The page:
Firstly, different people may disagree with each other about who constitutes a 'human rights defender'. Governments who dislike the actions of some individuals may label them a 'terrorist', a 'dissident', or a 'criminal', rather than a 'human rights defender'. Indeed, as Margaret Sekaggya, the previous Special Rapporteur on the Situation of Human Rights Defenders emphasised, the stigmatisation of human rights defenders in this way is a common method of delegitimising their work and increasing their vulnerability.
What complicates matters is that some human rights defenders don't identify themselves as a 'human rights defender'. They may refer to themselves an activist, an advocate, a volunteer or a community worker. They may refer to themselves by their professional identity (e.g. a lawyer, teacher, trade unionist, artist, poet, scholar, or journalist). They may not even frame their work as 'human rights work' or use human rights terminology to explain their work.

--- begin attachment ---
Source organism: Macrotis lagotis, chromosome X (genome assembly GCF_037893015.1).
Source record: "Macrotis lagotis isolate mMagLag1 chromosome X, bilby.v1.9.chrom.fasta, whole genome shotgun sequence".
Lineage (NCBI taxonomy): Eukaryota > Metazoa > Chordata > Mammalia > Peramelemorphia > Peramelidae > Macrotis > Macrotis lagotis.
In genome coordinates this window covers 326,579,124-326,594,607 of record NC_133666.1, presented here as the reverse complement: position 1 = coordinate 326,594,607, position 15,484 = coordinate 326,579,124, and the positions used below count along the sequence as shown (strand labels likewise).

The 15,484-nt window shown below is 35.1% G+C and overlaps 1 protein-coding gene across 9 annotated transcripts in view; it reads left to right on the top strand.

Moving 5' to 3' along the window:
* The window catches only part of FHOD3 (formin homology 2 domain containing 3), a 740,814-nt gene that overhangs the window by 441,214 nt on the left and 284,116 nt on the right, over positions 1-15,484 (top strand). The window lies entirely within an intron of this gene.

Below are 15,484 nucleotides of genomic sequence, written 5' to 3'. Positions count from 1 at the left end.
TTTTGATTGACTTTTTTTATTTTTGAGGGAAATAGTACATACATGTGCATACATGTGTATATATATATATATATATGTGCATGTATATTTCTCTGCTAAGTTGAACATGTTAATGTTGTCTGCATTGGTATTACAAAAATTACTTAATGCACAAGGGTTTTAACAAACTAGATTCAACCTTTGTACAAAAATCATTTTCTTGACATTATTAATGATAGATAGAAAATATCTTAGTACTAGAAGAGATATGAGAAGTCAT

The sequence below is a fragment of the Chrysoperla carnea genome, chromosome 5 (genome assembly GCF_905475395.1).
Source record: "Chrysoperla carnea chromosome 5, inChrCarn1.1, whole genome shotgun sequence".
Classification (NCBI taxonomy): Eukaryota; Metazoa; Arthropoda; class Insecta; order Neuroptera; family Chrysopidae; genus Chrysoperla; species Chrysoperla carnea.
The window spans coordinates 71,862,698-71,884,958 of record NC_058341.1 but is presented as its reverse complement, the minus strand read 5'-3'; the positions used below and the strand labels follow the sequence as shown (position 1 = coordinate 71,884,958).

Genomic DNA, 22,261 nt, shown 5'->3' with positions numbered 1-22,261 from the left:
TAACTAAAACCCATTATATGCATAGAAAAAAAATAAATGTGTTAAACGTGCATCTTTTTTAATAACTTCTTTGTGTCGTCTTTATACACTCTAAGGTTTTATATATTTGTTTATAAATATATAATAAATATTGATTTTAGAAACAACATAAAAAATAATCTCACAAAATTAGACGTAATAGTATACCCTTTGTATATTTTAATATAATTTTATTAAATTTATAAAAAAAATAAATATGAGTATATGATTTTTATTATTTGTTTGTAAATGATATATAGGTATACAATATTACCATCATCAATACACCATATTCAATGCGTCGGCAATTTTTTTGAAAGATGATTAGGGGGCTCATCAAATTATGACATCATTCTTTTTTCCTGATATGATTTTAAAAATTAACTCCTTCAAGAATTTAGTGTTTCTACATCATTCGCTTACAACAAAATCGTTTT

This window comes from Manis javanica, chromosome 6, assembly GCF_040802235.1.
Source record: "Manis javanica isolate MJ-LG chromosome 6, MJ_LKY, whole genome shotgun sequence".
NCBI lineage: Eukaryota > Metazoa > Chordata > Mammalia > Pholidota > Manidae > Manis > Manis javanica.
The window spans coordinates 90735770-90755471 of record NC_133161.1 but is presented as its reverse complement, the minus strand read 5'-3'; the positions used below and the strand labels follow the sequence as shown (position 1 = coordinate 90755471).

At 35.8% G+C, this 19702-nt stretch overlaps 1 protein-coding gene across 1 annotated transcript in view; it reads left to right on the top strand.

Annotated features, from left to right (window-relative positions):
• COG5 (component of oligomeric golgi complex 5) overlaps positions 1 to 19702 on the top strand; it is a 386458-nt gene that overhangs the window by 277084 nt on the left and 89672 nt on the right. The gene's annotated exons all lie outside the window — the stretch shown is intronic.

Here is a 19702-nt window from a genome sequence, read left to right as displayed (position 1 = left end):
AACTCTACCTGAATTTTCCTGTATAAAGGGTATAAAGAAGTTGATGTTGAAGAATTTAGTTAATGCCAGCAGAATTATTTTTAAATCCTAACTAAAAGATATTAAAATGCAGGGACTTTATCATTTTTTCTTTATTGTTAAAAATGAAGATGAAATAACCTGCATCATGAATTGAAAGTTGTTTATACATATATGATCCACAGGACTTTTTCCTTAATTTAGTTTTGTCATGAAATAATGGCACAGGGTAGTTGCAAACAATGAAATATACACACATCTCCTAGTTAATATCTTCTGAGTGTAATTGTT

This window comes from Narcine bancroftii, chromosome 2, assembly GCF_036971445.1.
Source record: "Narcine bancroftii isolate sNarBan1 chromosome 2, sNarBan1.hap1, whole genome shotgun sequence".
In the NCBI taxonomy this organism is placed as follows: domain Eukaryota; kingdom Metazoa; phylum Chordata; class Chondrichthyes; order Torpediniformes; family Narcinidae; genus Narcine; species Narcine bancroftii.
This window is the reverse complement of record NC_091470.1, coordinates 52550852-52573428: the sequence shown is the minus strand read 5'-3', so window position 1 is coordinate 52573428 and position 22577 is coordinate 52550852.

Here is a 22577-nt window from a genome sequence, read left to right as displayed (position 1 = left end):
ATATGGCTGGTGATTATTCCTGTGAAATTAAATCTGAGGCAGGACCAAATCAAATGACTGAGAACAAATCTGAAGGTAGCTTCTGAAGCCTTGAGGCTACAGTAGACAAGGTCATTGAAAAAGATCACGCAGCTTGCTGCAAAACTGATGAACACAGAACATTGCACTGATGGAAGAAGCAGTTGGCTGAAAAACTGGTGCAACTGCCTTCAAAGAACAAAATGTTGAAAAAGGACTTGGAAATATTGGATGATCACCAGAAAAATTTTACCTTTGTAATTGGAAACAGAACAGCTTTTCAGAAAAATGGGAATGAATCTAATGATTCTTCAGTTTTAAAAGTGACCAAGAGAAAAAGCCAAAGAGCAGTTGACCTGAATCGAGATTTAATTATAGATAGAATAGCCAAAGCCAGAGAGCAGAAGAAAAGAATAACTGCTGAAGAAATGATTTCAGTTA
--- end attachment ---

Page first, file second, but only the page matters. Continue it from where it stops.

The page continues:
Furthermore, human rights defenders may disagree amongst themselves about who constitutes a human rights defender. In some contexts, depending on their actions, police officers, immigration officers, and government officials, for example, can be considered 'human rights defenders' because their work promotes/ protects/ realises human rights. This can be a point of contention for human rights advocates who work in the same country, who may see these individuals as perpetrators of human rights abuse rather than protectors of rights.
Human rights defenders are expected to accept the universality of human rights as defined in the Universal Declaration of Human Rights. In practice, this is more complicated than it seems. Firstly, as the human rights regime evolves, 'new rights' emerge (Bob, 2009). As Bob explains, these 'new rights' emerge when human rights leaders (including governments) accept a grievance that has previously been ignored, devote significant resources to address it, and in some cases, develop laws to recognise it. However, not all human rights defenders know of the existence of these 'new rights', and may not necessarily agree with them.
Secondly, not all issues that are framed in terms of human rights and which draw upon human rights vocabulary are really human rights issues. It can tricky to distinguish between what constitute a human right and what doesn't.